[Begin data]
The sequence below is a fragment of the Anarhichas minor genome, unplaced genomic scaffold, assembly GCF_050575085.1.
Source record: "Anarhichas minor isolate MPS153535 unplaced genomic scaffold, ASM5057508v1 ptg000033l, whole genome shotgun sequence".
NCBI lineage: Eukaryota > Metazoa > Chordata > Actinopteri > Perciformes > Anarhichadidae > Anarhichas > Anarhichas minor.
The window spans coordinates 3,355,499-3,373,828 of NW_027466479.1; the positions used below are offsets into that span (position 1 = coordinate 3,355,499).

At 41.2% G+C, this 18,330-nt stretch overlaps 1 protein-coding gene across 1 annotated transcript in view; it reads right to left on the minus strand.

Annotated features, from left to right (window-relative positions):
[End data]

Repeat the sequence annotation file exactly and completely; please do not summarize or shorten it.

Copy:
The sequence below is a fragment of the Anarhichas minor genome, unplaced genomic scaffold, assembly GCF_050575085.1.
Source record: "Anarhichas minor isolate MPS153535 unplaced genomic scaffold, ASM5057508v1 ptg000033l, whole genome shotgun sequence".
NCBI lineage: Eukaryota > Metazoa > Chordata > Actinopteri > Perciformes > Anarhichadidae > Anarhichas > Anarhichas minor.
The window spans coordinates 3,355,499-3,373,828 of NW_027466479.1; the positions used below are offsets into that span (position 1 = coordinate 3,355,499).

At 41.2% G+C, this 18,330-nt stretch overlaps 1 protein-coding gene across 1 annotated transcript in view; it reads right to left on the minus strand.

Annotated features, from left to right (window-relative positions):